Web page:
Stalags: Holocaust and Pornography in Israel—Of all the documentaries in the festival, this one carries the highest profile, having garnered loads of media attention when it screened at the New York Jewish Film Festival this spring. Stalags were immensely popular Israeli pornographic novels from the early sixties, in which Allied POWs recounted tales of sexual torture by buxom Nazi SS babes. They arrived at a time when the world was first learning about concentration camp horrors (via the trial of Adolf Eichmann), and were penned in Hebrew using English sentence structures (to deceive Israeli readers into thinking the books were written abroad). In this loaded and densely packed film, Director Ari Libsker interviews Stalag writers and collectors, and goes about the messy business of deciphering the books' psychological and sociological implications. Interestingly, the entire film was shot in black and white, save for the colorfully lurid book covers, which boast such titles as The Monster of Horror Stalag and I Was Colonel Schultz's Private Bitch. Stalags was produced by Barak Heymann and is showing on a double bill with his brother Tomar's It Kinda Scares Me. For a closer look at the film's reception in New York, The Greencine Daily compiles reviews and write-ups here and here. Highly recommended.
Stefan Braun—This is the story of two gay men: Stefan Braun, a rich, lusty furrier to Israel's wealthy elite, and Eliezer "Latsi" Rath, his "partner" of 39 years who lived in Braun's servant's quarters and was apparently treated as such. Through interviews with family and ex-employees, we're given a rudimentary portrait of Braun and a glimpse of Israeli gay life in the fifties and sixties. But the film's real point of interest is Rath, whom we first see recording an audio cassette love letter to Braun, a ritual he performs daily in Braun's untouched bedroom (Braun died in 1990). It seems the very picture of devout passion, but others suspect a more sinister side to Rath. After Braun sold his fur salon in the late eighties, Rath took over his personal finances, and the once vibrant and impeccably dressed Braun started roaming the streets looking seedy and dejected. When he died leaving his entire estate to Rath, the shocked family sued over the will. (Rath prevailed after a four-year court battle.) Director Itamar Alcalay does an adept job of recounting this uncanny tale. I only wish that Rainer Werner Fassbinder were still alive to give it the gloriously overblown treatment it cries out for.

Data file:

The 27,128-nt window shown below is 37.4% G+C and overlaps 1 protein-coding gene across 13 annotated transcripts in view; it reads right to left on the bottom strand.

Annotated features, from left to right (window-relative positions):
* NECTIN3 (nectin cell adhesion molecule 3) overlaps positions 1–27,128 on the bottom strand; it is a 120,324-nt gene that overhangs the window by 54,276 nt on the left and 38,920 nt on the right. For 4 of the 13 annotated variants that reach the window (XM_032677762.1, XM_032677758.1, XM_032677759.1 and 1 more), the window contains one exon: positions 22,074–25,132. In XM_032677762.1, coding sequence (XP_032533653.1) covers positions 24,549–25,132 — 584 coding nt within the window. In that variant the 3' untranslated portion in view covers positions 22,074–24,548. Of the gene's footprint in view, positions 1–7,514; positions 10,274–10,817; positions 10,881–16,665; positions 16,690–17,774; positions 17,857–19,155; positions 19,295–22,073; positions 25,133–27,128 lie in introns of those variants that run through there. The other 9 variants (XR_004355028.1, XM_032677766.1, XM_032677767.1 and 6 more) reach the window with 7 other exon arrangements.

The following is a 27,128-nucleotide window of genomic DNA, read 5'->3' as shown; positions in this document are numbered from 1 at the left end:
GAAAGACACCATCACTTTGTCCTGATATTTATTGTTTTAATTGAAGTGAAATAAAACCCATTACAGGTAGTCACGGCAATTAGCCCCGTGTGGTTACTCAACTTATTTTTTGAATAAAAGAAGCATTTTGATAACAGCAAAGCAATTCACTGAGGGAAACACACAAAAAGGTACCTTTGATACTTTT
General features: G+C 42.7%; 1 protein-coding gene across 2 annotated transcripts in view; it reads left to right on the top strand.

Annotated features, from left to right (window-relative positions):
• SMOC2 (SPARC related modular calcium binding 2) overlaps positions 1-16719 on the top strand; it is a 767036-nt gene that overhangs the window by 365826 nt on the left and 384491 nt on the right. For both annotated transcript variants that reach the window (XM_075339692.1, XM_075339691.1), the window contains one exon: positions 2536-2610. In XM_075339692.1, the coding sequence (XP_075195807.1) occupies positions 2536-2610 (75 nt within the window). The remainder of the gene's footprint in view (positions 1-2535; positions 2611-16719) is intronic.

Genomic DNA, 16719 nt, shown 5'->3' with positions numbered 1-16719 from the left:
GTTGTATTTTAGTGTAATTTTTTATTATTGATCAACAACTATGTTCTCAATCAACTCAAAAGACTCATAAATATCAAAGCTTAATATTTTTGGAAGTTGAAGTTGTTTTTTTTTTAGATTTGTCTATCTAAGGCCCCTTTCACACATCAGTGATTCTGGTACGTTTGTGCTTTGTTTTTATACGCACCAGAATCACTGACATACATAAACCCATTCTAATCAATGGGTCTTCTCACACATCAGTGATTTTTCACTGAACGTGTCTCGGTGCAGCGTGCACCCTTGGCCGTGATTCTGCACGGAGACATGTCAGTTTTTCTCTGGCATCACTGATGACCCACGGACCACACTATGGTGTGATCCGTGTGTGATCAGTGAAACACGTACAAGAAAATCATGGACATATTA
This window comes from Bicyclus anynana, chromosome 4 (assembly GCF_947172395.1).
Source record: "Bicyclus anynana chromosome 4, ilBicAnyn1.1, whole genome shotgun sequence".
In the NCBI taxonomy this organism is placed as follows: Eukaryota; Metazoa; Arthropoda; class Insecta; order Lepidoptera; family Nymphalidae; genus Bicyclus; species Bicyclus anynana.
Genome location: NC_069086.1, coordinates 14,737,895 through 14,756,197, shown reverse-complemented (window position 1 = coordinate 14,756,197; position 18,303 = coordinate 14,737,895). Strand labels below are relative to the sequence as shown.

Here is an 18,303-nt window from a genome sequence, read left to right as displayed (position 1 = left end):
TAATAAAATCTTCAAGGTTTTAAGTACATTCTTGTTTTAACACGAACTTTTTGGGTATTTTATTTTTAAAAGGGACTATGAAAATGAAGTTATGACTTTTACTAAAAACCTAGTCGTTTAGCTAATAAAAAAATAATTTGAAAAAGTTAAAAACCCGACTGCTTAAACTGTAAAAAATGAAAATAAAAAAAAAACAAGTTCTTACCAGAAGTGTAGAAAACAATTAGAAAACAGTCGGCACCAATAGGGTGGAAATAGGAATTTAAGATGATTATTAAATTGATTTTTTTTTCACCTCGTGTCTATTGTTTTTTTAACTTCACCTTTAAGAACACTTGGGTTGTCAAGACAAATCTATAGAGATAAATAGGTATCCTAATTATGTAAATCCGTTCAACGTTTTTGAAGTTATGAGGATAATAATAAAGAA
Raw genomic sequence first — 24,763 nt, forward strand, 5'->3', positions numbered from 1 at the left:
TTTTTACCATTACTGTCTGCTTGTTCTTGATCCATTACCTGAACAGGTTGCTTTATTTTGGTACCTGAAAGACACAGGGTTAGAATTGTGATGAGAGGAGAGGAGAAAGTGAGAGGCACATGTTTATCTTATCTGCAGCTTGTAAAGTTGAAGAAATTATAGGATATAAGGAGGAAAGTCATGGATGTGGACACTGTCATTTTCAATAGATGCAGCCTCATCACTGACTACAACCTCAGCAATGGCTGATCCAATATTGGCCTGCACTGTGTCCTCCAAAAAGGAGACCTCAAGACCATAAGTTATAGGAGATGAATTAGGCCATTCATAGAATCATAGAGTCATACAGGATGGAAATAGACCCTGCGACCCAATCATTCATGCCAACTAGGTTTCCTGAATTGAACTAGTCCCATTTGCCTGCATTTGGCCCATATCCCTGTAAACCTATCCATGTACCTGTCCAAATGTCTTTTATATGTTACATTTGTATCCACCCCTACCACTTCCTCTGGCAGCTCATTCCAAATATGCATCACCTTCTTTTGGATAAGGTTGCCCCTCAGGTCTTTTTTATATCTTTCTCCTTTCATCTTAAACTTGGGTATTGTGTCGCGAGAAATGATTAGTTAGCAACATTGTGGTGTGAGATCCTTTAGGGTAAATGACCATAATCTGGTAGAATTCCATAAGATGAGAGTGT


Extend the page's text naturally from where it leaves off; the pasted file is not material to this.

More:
Tulip Time: The Rise and Fall of the Trio Lescano—Alexandra, Judith and Kitty Leschan were the daughters of a Jewish Dutch operetta singer and a Hungarian circus contortionist. They left Holland in 1935 to seek their fortune in Italy, and within two years became the country's top recording artists—the Andrews Sisters-emulating Trio Lescano. The rising fascist government adored them too, until their songs were deemed subversive (the composers being anti-fascist) and their Jewishness became problematic enough to earn them a brief stint in prison. In post-war Europe their act was met with indifference, forcing them to finish out their career touring South America. Directors Marco De Stefanis and Tonino Boniotti's fascinating film is one of several being shown in a festival sidebar called Italian Jews During Fascism. It screens one time only at the Castro Theater on Wednesday, July 30 at 2 pm. FOR FREE! Highly recommended.
Cross-published on Twitch.